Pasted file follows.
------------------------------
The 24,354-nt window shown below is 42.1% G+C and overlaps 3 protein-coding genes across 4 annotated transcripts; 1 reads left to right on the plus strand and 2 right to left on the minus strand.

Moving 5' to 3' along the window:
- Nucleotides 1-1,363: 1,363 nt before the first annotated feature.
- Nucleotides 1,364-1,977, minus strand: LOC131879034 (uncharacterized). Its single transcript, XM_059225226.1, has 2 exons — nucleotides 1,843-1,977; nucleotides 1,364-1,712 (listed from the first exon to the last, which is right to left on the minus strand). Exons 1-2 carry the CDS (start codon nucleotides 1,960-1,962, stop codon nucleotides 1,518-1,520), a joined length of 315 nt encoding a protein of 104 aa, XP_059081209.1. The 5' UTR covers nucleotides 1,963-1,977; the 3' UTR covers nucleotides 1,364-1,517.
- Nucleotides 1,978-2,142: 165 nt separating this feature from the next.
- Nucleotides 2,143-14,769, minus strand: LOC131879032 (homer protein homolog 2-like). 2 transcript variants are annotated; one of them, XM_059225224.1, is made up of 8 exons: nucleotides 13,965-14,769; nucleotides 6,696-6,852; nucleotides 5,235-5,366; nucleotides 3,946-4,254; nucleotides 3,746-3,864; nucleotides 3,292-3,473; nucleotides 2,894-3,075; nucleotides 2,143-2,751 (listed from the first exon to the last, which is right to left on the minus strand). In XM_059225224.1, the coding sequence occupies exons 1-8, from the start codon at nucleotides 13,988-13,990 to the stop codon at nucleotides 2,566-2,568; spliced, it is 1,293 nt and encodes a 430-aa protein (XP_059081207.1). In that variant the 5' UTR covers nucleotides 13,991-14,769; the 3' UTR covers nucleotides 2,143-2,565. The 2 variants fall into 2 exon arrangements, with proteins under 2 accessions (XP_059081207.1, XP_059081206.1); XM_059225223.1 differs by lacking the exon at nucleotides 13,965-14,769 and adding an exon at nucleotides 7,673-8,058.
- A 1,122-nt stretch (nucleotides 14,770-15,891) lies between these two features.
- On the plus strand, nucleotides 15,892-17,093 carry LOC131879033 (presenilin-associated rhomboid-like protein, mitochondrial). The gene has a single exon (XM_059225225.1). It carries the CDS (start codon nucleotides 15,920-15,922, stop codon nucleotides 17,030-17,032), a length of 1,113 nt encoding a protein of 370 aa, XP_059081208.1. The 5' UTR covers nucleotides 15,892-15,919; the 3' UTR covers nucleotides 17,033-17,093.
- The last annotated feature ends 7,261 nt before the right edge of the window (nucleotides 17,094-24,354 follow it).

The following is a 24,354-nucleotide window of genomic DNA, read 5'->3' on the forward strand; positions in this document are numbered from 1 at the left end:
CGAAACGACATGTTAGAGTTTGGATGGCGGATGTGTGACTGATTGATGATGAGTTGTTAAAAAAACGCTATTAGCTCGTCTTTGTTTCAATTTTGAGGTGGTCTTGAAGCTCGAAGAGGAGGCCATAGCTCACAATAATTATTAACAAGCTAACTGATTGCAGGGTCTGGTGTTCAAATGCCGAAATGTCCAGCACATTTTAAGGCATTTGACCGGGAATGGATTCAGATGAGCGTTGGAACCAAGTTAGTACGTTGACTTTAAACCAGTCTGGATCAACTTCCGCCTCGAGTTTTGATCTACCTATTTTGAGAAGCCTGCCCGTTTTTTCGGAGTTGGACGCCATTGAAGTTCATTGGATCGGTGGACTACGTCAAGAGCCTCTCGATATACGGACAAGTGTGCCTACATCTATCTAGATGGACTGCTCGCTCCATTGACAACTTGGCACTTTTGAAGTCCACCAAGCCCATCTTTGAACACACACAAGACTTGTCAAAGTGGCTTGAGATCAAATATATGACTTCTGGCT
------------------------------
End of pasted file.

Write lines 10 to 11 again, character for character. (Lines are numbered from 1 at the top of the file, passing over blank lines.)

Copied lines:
The following is a 24,354-nucleotide window of genomic DNA, read 5'->3' on the forward strand; positions in this document are numbered from 1 at the left end:
CGAAACGACATGTTAGAGTTTGGATGGCGGATGTGTGACTGATTGATGATGAGTTGTTAAAAAAACGCTATTAGCTCGTCTTTGTTTCAATTTTGAGGTGGTCTTGAAGCTCGAAGAGGAGGCCATAGCTCACAATAATTATTAACAAGCTAACTGATTGCAGGGTCTGGTGTTCAAATGCCGAAATGTCCAGCACATTTTAAGGCATTTGACCGGGAATGGATTCAGATGAGCGTTGGAACCAAGTTAGTACGTTGACTTTAAACCAGTCTGGATCAACTTCCGCCTCGAGTTTTGATCTACCTATTTTGAGAAGCCTGCCCGTTTTTTCGGAGTTGGACGCCATTGAAGTTCATTGGATCGGTGGACTACGTCAAGAGCCTCTCGATATACGGACAAGTGTGCCTACATCTATCTAGATGGACTGCTCGCTCCATTGACAACTTGGCACTTTTGAAGTCCACCAAGCCCATCTTTGAACACACACAAGACTTGTCAAAGTGGCTTGAGATCAAATATATGACTTCTGGCT